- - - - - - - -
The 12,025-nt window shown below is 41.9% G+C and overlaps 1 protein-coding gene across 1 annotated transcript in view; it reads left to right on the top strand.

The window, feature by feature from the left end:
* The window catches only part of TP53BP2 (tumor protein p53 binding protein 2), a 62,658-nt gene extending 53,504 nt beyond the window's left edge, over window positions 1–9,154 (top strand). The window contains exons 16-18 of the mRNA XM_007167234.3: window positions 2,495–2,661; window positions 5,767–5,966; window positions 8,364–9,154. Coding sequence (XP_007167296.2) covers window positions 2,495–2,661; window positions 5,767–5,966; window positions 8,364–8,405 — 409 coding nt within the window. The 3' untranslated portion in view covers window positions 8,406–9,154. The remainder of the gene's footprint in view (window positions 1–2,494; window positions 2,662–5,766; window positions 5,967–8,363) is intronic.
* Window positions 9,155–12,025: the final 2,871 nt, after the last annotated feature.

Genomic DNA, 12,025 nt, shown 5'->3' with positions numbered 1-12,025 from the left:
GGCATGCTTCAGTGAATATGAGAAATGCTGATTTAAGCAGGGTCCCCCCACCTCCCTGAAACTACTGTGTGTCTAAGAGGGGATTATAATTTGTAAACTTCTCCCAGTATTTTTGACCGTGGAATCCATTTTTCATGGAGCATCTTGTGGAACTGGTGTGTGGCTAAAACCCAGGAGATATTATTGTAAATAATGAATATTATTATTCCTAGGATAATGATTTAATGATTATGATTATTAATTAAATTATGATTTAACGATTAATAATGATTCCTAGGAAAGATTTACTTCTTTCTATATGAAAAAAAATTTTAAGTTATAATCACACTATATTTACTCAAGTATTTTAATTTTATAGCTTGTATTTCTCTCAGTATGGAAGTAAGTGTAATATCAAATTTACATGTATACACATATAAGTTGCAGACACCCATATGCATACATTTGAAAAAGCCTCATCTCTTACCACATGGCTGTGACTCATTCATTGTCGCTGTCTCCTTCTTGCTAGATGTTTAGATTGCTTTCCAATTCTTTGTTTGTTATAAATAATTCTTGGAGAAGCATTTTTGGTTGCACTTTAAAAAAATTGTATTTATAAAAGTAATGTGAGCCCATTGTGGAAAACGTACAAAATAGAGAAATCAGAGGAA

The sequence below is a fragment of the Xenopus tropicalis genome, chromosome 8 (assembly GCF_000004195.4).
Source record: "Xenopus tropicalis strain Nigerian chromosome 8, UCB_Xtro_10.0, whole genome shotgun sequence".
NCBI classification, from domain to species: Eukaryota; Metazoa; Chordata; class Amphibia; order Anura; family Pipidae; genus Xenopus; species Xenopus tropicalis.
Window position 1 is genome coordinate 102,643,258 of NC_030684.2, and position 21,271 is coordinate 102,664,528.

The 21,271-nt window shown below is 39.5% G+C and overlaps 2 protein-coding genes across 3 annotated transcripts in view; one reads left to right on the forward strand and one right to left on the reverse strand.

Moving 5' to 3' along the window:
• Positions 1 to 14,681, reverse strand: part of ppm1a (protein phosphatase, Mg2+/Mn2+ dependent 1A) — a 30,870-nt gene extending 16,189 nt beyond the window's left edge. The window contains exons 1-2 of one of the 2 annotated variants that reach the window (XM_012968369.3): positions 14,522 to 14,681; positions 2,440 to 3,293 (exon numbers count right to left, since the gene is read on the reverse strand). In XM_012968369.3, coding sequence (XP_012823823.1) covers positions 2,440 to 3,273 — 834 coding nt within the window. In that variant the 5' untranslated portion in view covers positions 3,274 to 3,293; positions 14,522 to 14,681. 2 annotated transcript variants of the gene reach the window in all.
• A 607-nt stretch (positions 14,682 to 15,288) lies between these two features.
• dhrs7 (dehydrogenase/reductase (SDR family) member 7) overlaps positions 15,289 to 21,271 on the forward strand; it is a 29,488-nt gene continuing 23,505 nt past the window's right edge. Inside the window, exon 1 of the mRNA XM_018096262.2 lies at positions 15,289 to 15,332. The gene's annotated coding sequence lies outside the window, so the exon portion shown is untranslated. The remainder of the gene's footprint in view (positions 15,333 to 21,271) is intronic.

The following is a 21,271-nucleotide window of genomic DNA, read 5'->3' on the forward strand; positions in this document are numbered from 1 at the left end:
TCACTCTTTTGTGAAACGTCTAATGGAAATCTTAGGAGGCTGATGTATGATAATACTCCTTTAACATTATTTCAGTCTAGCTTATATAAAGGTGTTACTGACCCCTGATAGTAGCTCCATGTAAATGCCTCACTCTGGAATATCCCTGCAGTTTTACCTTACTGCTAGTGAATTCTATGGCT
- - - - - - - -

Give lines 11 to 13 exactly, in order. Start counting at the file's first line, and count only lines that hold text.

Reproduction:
The 21,271-nt window shown below is 39.5% G+C and overlaps 2 protein-coding genes across 3 annotated transcripts in view; one reads left to right on the forward strand and one right to left on the reverse strand.

Moving 5' to 3' along the window:
• Positions 1 to 14,681, reverse strand: part of ppm1a (protein phosphatase, Mg2+/Mn2+ dependent 1A) — a 30,870-nt gene extending 16,189 nt beyond the window's left edge. The window contains exons 1-2 of one of the 2 annotated variants that reach the window (XM_012968369.3): positions 14,522 to 14,681; positions 2,440 to 3,293 (exon numbers count right to left, since the gene is read on the reverse strand). In XM_012968369.3, coding sequence (XP_012823823.1) covers positions 2,440 to 3,273 — 834 coding nt within the window. In that variant the 5' untranslated portion in view covers positions 3,274 to 3,293; positions 14,522 to 14,681. 2 annotated transcript variants of the gene reach the window in all.